The importance of the site first became apparent in 1958, when archaeologists working in Hasanlu came across a layer of the city that had been frozen in time - a "burn layer" containing more than 200 bodies preserved in ash and rubble. The preserved layer enabled researchers to unravel a gruesome tale of destruction, which had taken place at the end of the 9th century BC.
A Story of Misery and Murder
The evidence suggests there was a surprise attack which destroyed the citadel. Human remains were found in their masses, many were missing heads or hands, the rest suffered traumatic head wounds. One had been completely sliced in half. The majority were women, children, and the elderly – anyone, it seems, who would have been useless as a slave.
"This was warfare that was designed to wipe out people's identity and terrify people into submission," said Danti.
However, a lack of written records means very little is known about the inhabitants of Hasanlu, and their invaders. As Irene J. Winter writes in an article titled ‘ The Hasanlu Gold Bowl: Thirty Years Later’ :
“There is no written evidence from Hasanlu that would attest to the identity of the inhabitants. We know neither the ancient name of the site, nor the state to which it may have belonged, much less the linguistic and/or ethnic affiliations of its population – neither preceding nor during the period with which we are concerned.”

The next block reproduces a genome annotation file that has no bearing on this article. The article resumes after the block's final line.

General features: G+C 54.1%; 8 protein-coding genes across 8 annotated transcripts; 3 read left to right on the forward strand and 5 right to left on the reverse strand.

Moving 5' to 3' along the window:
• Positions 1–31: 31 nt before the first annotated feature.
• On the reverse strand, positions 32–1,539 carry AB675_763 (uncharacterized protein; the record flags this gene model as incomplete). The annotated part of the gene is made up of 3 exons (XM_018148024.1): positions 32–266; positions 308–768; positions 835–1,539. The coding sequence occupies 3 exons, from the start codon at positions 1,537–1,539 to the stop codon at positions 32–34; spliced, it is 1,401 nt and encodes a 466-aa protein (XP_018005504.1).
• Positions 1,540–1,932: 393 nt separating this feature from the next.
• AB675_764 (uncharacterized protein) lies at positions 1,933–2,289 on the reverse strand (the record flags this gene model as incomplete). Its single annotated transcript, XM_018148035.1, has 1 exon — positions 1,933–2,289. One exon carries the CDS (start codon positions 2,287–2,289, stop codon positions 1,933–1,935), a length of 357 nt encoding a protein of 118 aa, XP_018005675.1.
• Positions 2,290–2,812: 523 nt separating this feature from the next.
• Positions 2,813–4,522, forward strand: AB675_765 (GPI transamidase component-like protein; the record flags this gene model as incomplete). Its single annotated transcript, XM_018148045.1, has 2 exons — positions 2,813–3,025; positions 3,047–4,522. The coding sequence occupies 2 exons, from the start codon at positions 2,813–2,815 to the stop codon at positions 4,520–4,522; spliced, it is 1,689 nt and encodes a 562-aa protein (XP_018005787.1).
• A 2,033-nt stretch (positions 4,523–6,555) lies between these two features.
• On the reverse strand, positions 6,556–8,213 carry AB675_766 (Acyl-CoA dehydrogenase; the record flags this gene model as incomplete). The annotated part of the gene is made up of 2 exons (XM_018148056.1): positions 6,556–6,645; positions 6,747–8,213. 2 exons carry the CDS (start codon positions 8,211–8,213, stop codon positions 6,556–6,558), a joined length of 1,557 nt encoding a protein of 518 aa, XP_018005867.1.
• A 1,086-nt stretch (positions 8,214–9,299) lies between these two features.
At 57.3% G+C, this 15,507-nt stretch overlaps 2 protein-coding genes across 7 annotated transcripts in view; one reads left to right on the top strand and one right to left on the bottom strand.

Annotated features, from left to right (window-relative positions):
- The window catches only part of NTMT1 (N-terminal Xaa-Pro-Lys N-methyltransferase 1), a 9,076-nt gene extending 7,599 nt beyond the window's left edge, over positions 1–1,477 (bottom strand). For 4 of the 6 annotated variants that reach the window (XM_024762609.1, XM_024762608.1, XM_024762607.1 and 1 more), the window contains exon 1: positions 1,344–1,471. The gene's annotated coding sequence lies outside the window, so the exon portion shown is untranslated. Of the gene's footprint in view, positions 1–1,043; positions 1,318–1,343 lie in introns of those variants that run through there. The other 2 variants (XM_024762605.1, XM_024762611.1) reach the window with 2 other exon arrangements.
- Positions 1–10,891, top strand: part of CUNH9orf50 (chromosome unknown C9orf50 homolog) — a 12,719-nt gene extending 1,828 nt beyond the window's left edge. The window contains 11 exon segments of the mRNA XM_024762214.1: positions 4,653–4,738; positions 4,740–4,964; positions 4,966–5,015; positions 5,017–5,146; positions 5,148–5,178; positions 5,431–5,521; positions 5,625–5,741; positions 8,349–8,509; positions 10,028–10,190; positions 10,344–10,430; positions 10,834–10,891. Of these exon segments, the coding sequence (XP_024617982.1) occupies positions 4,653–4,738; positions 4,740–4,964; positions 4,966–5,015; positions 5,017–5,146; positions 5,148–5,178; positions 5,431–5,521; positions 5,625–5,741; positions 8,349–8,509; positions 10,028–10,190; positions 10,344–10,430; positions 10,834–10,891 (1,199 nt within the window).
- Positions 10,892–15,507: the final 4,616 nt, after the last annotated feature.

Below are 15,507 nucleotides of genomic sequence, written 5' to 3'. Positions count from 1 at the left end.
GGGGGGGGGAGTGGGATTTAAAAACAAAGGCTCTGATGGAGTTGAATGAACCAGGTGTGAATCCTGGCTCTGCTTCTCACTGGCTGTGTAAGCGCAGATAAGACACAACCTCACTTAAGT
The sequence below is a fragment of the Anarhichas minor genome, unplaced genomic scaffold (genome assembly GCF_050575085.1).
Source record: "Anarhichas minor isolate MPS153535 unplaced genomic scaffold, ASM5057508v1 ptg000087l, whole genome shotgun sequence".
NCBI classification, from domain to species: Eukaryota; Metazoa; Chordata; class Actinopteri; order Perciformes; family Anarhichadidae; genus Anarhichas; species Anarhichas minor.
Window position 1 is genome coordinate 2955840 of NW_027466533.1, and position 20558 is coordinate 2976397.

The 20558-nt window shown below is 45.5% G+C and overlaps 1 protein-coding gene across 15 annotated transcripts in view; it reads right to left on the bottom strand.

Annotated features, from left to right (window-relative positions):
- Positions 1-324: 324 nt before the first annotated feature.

Who were the Crushed Soldiers?
What could the ornamental motifs on the Hasanlu Gold Bowl tell researchers? This was likely an artifact demonstrating some religious or mythological beliefs of the skilled craftsperson who had created it, so studying it in more detail could help solve some mysteries.
Various interpretations of the mythological scenes on the golden bowl place their origins in Urartian, Hurrian, and/or Indo-European traditions. However, Danti, in his study in the journal Antiquity, proposed that the three warriors found with the golden bowl were invaders who hailed from the Urartu kingdom that grew out of an area in modern-day Turkey.
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It is known from historical texts that the ancient Urartu kingdom was conducting brutal military campaigns during the Iron Age to expand into the region around Hasanlu. Sometime after the citadel was abandoned, a Urartian fortification wall was built on top of the ruins of Hasanlu.
"I doubt these men were rescuing a valued bowl and many other fine objects with little hope of egress as the citadel burned and its remaining occupants were slaughtered or taken captive," Danti writes in his report.
A motif on the Golden Bowl of Hasanlu. ( IFPNews)
While it is well-recognized that the Hasanlu Gold Bowl is a stunning example of craftsmanship, and reflects Hasanlu’s prominence and cultural richness in the region, Danti hopes that attention will now be drawn towards the identification of the inhabitants and their invaders through bioarchaeological analyses.
Bone, hair, and DNA analyses would enable scientists to confirm where the inhabitants of Hasanlu originated, and where their invaders came from, helping to piece together the complete picture of this grisly ending of a great ancient city.
Top Image: The Golden Bowl of Hasanlu. Source: AINA
Updated on August 18, 2020.